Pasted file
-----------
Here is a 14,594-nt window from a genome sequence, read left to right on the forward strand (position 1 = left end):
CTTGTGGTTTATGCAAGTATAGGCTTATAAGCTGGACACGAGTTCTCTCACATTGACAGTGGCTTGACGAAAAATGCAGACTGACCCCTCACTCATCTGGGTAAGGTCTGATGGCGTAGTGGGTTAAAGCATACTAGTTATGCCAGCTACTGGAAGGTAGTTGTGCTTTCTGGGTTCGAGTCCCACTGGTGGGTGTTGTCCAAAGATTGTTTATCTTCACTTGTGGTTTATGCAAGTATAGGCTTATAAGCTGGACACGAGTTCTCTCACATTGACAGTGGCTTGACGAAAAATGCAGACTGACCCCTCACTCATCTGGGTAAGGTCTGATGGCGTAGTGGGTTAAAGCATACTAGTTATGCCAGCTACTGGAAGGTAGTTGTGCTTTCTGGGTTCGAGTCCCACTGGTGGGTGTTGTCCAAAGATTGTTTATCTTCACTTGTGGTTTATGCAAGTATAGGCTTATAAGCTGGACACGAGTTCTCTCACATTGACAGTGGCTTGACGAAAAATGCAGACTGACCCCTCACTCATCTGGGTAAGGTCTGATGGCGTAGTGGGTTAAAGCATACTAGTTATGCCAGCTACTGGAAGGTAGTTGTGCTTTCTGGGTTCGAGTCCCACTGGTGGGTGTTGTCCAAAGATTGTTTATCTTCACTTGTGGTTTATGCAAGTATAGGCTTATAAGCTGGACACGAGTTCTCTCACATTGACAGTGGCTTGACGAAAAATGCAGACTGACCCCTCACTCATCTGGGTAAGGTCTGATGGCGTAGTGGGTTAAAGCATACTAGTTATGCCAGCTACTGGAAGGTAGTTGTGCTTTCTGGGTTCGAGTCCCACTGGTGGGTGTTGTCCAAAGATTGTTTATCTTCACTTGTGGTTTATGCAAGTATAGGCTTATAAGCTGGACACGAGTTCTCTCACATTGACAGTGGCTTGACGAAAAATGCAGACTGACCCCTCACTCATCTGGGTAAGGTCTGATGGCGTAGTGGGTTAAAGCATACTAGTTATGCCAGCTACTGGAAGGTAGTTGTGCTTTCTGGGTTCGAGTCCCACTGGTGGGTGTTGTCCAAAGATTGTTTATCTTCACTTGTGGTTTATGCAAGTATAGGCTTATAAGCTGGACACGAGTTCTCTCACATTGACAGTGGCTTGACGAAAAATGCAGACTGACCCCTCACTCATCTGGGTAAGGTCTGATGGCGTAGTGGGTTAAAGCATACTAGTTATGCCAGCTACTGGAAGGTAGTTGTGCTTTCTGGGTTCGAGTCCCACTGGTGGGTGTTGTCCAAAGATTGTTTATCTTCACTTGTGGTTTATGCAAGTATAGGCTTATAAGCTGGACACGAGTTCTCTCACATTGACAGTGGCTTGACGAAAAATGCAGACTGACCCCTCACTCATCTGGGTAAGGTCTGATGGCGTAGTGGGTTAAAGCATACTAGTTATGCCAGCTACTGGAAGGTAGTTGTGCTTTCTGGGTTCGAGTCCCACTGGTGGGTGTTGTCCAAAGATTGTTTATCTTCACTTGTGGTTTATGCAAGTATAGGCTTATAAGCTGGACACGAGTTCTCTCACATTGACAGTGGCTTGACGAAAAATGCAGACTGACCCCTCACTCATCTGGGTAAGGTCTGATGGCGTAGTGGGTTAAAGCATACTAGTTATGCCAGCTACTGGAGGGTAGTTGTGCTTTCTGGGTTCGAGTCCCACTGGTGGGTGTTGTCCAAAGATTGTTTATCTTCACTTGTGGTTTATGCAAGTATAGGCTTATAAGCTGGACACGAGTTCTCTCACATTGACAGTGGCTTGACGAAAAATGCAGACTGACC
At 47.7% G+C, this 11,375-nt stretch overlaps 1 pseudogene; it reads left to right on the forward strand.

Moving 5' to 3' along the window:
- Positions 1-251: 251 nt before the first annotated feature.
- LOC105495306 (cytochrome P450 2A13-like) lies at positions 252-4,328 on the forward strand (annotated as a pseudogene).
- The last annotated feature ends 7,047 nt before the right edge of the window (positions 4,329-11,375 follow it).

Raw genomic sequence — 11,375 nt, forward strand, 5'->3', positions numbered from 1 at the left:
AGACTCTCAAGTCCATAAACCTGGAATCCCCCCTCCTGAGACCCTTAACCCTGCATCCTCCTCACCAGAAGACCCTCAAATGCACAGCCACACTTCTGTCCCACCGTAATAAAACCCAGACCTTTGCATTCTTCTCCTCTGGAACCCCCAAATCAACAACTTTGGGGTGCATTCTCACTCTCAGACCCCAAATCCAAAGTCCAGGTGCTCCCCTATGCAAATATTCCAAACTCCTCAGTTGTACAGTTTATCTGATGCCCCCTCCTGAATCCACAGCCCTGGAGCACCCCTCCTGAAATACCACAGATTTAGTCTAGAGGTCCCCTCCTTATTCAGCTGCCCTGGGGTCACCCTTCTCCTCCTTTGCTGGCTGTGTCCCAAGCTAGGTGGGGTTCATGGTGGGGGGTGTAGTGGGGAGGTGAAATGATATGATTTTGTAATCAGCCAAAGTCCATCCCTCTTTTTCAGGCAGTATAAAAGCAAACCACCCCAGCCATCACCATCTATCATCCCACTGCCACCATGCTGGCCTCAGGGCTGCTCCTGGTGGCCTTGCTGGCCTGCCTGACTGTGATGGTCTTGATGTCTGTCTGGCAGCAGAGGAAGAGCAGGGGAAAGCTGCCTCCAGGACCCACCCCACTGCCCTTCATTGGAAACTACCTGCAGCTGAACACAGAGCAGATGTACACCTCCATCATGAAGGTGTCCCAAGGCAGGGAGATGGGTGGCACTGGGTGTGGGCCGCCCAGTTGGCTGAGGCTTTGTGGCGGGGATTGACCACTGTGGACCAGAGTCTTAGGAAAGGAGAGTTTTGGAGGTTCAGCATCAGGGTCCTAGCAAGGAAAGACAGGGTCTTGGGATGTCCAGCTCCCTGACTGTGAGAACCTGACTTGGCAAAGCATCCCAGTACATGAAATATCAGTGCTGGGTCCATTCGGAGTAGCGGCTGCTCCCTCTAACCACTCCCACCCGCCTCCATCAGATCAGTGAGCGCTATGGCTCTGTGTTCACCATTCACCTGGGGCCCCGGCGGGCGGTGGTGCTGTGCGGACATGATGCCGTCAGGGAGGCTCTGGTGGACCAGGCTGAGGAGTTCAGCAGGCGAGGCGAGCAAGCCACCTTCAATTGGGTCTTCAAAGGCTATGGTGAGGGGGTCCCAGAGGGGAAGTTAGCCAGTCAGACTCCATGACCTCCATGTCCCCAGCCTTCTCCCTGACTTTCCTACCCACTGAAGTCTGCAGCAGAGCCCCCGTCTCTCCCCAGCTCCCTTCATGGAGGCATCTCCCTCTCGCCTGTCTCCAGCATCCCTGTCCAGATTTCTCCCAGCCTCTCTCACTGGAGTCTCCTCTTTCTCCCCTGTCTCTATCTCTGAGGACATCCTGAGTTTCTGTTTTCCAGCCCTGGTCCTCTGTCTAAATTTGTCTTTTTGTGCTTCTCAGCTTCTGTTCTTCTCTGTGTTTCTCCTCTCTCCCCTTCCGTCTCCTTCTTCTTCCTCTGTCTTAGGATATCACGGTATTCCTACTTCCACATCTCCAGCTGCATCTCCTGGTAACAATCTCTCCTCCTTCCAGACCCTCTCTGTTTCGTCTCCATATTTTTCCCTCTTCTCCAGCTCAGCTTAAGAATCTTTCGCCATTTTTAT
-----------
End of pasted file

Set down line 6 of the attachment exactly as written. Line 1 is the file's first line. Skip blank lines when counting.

- LOC105495306 (cytochrome P450 2A13-like) lies at positions 252-4,328 on the forward strand (annotated as a pseudogene).